Artistic Talent is a Gift
Some people always have to nag! The proportions aren’t correct here, the shading is off there. There’s too little contrast. The edges aren’t sharp enough. There’s too little or too much texture in this, this or that area…. Does this all sound familiar to you? Artists can be pretty doggone critical when viewing artwork and heck, every artist is usually his or her own worst critic, right? Who can then be blamed for wondering that the „art muggles“, be they exhibition visitors or those contracting the artists, burst into the highest form of rapture once they see the „oh so messed up“ piece of art?
For professional reasons, we here in the editorial staff must unfortunately also “niggle around“ on certain works. But something that should never be forgotten is that this is critique at an extremely high level! Artistic talent and the passion for painting are gifts that are not bestowed upon everyone. If you have them, you should be very thankful and make sure you put them to good use. If you’ve got that art virus, you’re just going to have to give in at some point and sometimes hazard the consequences, as the examples in this issue will go to show.
Spanish artist Bern Foster couldn’t get Sorayama‘s Sexy Robots off his mind ever since he saw them in a magazine for the first time at the tender age of 9. Then, 20 years later, he turned his passion into a secondary occupation, which takes up all of his free time. American Daneen Bronson also had to go through a number of battles with her parents in order to get permission to use the household nursery and the garden to paint motorcycle parts. Wayne Harrison from Australia even began his artistic career in a juvenile detention center. He can thank his talent for later getting his life on track – and making it quite successful.
Nathan Makris proved to his countrymen that you can earn a living with wall murals in crisis-ridden Greece. His elation is so euphoric that he’d love nothing more than to share his passion and knowledge with many people and went about opening the first airbrush school in Greece. Brazil also isn’t a place where the prerequisites for making a living on your artistic talent can be considered rosy. Nonetheless, brothers Ezequias Lopez and Izaque Sousa have also found their niche there with the painting of vehicles and carnival items. There countryman Neimar L. Duarte is well-known internationally for his successful guitar and custom painting.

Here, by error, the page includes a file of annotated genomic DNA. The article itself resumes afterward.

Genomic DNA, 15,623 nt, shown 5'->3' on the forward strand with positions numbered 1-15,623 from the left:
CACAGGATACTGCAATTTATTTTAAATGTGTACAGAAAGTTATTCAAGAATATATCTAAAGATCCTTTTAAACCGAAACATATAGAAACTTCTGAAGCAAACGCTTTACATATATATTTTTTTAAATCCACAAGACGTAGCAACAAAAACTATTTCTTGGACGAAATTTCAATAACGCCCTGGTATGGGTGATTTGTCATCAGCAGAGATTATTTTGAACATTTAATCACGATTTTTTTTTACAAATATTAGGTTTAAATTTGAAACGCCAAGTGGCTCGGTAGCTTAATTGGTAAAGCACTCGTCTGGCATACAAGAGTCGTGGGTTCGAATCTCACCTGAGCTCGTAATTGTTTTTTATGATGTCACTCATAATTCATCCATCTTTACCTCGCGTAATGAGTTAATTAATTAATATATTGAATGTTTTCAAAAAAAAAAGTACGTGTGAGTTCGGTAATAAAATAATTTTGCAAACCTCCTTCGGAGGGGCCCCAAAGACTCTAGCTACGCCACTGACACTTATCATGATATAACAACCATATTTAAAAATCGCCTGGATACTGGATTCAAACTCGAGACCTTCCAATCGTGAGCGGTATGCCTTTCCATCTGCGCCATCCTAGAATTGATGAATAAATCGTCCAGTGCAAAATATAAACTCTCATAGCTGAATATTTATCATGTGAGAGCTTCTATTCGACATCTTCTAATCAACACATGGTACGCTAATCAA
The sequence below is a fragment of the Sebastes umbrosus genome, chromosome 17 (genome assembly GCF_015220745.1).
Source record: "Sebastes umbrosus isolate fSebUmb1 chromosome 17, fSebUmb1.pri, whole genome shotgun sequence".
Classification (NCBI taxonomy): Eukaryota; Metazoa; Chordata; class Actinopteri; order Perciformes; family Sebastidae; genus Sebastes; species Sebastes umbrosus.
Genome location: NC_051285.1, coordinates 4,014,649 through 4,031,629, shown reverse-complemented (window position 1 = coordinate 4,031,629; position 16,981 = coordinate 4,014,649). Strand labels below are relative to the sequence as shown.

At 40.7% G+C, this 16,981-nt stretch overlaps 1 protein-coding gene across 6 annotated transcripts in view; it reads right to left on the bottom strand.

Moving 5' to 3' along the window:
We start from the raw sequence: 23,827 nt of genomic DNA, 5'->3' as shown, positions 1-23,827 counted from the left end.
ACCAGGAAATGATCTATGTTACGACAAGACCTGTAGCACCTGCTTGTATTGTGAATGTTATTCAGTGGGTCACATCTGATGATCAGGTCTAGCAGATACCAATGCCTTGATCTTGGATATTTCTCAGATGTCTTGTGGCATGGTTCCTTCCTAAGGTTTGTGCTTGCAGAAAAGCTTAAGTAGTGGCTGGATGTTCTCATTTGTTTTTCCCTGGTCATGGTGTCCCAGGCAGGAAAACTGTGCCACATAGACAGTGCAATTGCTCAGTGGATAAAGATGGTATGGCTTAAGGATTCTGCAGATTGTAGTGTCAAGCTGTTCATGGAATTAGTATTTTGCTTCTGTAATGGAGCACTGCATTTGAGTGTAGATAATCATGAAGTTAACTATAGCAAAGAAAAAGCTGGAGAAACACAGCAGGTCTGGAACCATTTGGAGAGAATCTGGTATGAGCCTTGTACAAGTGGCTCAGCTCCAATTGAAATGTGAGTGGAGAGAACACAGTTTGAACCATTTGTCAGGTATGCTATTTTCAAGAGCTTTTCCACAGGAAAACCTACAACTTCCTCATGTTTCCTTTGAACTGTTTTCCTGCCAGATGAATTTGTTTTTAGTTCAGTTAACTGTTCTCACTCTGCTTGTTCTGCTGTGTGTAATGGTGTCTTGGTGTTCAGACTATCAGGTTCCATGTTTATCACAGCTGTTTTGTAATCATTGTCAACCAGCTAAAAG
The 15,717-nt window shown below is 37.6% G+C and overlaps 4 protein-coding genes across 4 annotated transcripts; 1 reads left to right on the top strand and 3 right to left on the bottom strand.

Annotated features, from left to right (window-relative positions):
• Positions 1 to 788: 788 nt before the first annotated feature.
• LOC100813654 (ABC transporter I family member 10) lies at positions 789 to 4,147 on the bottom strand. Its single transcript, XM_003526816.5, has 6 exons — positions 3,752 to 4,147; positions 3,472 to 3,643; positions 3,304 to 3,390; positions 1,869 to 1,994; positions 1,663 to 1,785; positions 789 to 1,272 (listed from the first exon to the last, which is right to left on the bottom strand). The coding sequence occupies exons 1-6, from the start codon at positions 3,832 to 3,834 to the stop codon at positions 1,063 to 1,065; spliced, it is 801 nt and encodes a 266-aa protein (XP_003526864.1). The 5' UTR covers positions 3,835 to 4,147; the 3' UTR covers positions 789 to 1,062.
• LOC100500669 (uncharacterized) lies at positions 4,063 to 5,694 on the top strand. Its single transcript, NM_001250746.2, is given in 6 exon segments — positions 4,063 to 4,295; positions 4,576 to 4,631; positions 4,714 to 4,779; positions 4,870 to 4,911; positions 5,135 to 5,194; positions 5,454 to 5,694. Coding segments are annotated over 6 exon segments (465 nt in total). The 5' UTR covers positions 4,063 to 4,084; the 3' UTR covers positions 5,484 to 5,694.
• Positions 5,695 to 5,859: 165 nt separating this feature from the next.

Practice, practice, practice – practice makes perfect. You learn from errors and thus, you should never give up. These are all tips we’ve heard from every single successful airbrush artist we’ve encountered. Being self-critical and listening to other people’s opinions are also important. But you should also never forget to value and even cherish your own capabilities!
Step by Steps
Latex Girl – Pin-up
Being influenced by the great artists of the 70s and 80s, the Spanish artist Bern Foster continues the tradition of erotic robots and sexy girls with his artworks until today.
Stormtrooper – Guitar Design
Barzilian artist Neimar L. Duarte brings old guitars back to life and turns them into unique fan art pieces with his amazing Star Wars design.
Captain Salazar – Fun Ride Painting
With a murky look, a wafting hairdo, and a crumbling face, Salazar glares right into your face. Brazilian ”Aerobrothers“ Ezequias Lopez and Izaque Sousa created the living dead for a fun ride vehicle.
Labrador Finn – Animal Portrait
With great detail, German artist Ute Morawetz creates a lifelike and impressive portrait of a human’s best friend.
Motorcycle Parts on the Trees – Interview with Daneen Bronson
Georg Huber met the successful airbrush artist Daneen Bronson in California, who at the ripe young age of 17 was already more into motorbikes and heavy metal than your typical ”girl stuff“.
Chrome Fascination – Interview with Bern Foster
At the age of 9, Bern Foster from Spain discovered his love to sexy chrome robots which he never let go even when being an adult.
Ahoy, Nathan Makris! – Making-of and Interview
Nathan Makris turns office rooms into ship engine rooms, hospitals into Tuscan landscapes and wall protrusions into phone boxes. Let’s take a look at the Greek artist’s illusion and mural painting.
Wayne Harrison – the Australian Airbrushing Pioneer – Interview
Australian Wayne Harrison is telling from the beginnings of the airbrushing era, what moves him forward and what keeps him inspired.
Time for new gadgets
From ice planet to a match
Scene / Events
International Artist Meetings in Spain and Germany
Everything for a good start to the new year
Aliens on Route 66